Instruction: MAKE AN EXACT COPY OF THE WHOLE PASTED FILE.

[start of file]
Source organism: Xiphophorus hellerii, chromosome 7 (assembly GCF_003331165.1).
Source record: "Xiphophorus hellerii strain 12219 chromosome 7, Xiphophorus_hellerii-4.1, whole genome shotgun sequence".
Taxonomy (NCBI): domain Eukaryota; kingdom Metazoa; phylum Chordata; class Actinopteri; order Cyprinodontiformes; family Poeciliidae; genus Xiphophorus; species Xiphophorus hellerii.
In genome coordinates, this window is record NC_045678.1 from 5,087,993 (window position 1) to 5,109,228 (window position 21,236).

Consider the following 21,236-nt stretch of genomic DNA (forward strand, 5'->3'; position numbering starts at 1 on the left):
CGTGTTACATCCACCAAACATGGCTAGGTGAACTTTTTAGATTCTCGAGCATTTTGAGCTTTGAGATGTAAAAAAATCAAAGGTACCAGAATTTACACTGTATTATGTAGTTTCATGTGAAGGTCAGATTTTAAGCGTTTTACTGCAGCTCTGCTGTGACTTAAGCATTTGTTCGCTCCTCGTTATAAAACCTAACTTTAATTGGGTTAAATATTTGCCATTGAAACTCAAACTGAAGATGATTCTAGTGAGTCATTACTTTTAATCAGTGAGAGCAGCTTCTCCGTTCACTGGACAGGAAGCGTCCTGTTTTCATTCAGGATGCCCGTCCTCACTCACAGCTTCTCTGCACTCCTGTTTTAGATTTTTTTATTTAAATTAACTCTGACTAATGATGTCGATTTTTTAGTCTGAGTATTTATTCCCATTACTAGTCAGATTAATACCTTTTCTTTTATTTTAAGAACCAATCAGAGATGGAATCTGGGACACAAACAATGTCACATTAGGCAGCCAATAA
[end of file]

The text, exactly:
Source organism: Xiphophorus hellerii, chromosome 7 (assembly GCF_003331165.1).
Source record: "Xiphophorus hellerii strain 12219 chromosome 7, Xiphophorus_hellerii-4.1, whole genome shotgun sequence".
Taxonomy (NCBI): domain Eukaryota; kingdom Metazoa; phylum Chordata; class Actinopteri; order Cyprinodontiformes; family Poeciliidae; genus Xiphophorus; species Xiphophorus hellerii.
In genome coordinates, this window is record NC_045678.1 from 5,087,993 (window position 1) to 5,109,228 (window position 21,236).

Consider the following 21,236-nt stretch of genomic DNA (forward strand, 5'->3'; position numbering starts at 1 on the left):
CGTGTTACATCCACCAAACATGGCTAGGTGAACTTTTTAGATTCTCGAGCATTTTGAGCTTTGAGATGTAAAAAAATCAAAGGTACCAGAATTTACACTGTATTATGTAGTTTCATGTGAAGGTCAGATTTTAAGCGTTTTACTGCAGCTCTGCTGTGACTTAAGCATTTGTTCGCTCCTCGTTATAAAACCTAACTTTAATTGGGTTAAATATTTGCCATTGAAACTCAAACTGAAGATGATTCTAGTGAGTCATTACTTTTAATCAGTGAGAGCAGCTTCTCCGTTCACTGGACAGGAAGCGTCCTGTTTTCATTCAGGATGCCCGTCCTCACTCACAGCTTCTCTGCACTCCTGTTTTAGATTTTTTTATTTAAATTAACTCTGACTAATGATGTCGATTTTTTAGTCTGAGTATTTATTCCCATTACTAGTCAGATTAATACCTTTTCTTTTATTTTAAGAACCAATCAGAGATGGAATCTGGGACACAAACAATGTCACATTAGGCAGCCAATAA